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[frahyt-n] /ˈfraɪt n/
verb (used with object)
to make afraid or fearful; throw into a fright; terrify; scare.
to drive (usually followed by away, off, etc.) by scaring:
to frighten away pigeons from the roof.
verb (used without object)
to become frightened:
a timid child who frightens easily.
Origin of frighten
1660-70; fright + -en1
Related forms
frightenable, adjective
frightener, noun
frighteningly, adverb
nonfrightening, adjective
nonfrighteningly, adverb
overfrighten, verb
unfrightening, adjective
1. shock, startle, dismay, intimidate. Frighten, alarm, scare, terrify, terrorize, appall all mean to arouse fear in people or animals. To frighten is to shock with sudden, startling, but usually short-lived fear, especially that arising from the apprehension of physical harm: to frighten someone by a sudden noise. To alarm is to arouse the feelings through the realization of some imminent or unexpected danger: to alarm someone by a scream. To scare is to frighten, often without the presence of real danger: Horror movies really scare me. To terrify is to strike with violent, overwhelming, or paralyzing fear: to terrify a city by lawless acts. To terrorize is to terrify in a general, continued, systematic manner, either wantonly or in order to gain control: His marauding armies terrorized the countryside. To appall is to overcome or confound by dread, dismay, shock, or horror: The suffering caused by the earthquake appalled him. Unabridged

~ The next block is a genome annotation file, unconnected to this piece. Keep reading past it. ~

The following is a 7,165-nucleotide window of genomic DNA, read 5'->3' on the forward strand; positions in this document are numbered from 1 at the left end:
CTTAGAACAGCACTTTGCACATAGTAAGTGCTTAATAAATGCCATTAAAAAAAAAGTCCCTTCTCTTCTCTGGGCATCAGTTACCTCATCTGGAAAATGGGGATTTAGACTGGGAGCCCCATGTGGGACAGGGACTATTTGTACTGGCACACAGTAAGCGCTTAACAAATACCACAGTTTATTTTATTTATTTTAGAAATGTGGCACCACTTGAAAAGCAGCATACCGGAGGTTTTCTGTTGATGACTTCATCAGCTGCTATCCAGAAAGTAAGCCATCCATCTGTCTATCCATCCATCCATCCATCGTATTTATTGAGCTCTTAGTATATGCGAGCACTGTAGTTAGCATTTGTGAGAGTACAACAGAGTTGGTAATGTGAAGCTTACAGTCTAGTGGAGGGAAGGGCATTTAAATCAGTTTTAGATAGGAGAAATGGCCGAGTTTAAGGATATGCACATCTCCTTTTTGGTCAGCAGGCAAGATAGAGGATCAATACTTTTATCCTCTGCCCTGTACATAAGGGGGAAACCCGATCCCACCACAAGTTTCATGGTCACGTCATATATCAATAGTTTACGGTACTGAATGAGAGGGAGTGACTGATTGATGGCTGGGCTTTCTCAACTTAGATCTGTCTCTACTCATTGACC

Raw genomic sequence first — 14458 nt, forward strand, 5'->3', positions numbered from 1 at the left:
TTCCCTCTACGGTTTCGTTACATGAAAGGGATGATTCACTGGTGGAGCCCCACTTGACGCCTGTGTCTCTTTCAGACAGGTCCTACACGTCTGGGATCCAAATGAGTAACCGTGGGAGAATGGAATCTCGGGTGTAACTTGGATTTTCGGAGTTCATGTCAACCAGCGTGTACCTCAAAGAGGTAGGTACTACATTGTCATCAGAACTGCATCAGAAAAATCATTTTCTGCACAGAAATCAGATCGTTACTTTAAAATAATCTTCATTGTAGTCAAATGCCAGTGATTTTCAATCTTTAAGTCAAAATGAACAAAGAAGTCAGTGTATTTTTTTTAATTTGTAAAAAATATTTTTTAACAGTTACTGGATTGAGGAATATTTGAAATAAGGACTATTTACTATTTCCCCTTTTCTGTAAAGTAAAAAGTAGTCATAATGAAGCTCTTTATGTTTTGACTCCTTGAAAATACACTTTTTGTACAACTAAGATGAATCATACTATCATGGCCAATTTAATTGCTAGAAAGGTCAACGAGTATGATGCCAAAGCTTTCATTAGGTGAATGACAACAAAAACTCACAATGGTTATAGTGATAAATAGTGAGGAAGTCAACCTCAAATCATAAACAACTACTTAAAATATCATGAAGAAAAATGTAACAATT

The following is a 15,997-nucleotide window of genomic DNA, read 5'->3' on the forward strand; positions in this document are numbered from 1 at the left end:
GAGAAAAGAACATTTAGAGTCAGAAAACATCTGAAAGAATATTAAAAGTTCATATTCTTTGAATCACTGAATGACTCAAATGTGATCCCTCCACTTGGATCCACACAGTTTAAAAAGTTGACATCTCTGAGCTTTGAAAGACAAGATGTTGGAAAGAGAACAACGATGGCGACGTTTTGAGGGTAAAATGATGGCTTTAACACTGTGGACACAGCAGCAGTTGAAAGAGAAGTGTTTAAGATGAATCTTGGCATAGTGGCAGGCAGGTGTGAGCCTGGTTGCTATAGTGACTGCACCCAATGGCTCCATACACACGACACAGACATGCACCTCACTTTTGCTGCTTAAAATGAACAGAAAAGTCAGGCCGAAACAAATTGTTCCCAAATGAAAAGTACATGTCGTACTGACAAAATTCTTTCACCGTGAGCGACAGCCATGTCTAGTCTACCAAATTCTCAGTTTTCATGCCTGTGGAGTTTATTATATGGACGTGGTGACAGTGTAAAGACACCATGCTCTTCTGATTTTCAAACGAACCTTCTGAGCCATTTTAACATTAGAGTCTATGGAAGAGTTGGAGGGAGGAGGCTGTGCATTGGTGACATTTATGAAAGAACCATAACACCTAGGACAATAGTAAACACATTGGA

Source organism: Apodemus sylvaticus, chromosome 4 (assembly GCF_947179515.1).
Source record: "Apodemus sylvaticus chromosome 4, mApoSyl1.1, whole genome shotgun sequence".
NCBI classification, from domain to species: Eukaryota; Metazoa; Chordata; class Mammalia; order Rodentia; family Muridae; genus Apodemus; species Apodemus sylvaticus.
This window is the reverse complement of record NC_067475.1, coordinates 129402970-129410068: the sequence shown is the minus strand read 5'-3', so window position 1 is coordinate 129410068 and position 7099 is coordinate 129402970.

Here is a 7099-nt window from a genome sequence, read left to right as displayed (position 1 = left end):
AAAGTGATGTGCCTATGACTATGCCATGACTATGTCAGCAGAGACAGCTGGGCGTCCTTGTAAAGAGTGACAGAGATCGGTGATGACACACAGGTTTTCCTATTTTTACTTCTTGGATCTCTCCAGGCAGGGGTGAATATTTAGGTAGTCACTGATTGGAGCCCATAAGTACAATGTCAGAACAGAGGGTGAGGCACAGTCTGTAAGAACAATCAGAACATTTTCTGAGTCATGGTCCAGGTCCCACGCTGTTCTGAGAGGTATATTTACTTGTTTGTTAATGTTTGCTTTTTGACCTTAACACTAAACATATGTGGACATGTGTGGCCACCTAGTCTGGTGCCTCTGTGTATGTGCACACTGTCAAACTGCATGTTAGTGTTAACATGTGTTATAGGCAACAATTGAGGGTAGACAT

Based on the Random House Dictionary, © Random House, Inc. 2015.
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Examples from the Web for frighten
Contemporary Examples
Historical Examples
  • And all the little disfiguring hurts of life—they frighten me!

    The Bacillus of Beauty Harriet Stark
  • There was nothing in that to frighten her: there was everything to make her feel content and proud.

    The Foolish Lovers St. John G. Ervine
  • I played more softly so as not to frighten the baby, and also to entice him to come nearer.

    Nobody's Boy Hector Malot
  • The work was hard, and the weather cold; but these did not frighten me.

    Ned Myers James Fenimore Cooper
  • Bo or Boh, says Warton, was a fierce Gothic chief, whose name was used to frighten children.

British Dictionary definitions for frighten


verb (transitive)
to cause fear in; terrify; scare
to drive or force to go (away, off, out, in, etc) by making afraid
Derived Forms
frightened, adjective
frightening, adjective
frighteningly, adverb
Collins English Dictionary - Complete & Unabridged 2012 Digital Edition
© William Collins Sons & Co. Ltd. 1979, 1986 © HarperCollins
Publishers 1998, 2000, 2003, 2005, 2006, 2007, 2009, 2012
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Word Origin and History for frighten

1660s, from fright + -en (1). Related: Frightened; frightening. The earlier verb was simply fright (Old English fyrhtan) "to frighten."

Online Etymology Dictionary, © 2010 Douglas Harper
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Idioms and Phrases with frighten


The American Heritage® Idioms Dictionary
Copyright © 2002, 2001, 1995 by Houghton Mifflin Company. Published by Houghton Mifflin Company.
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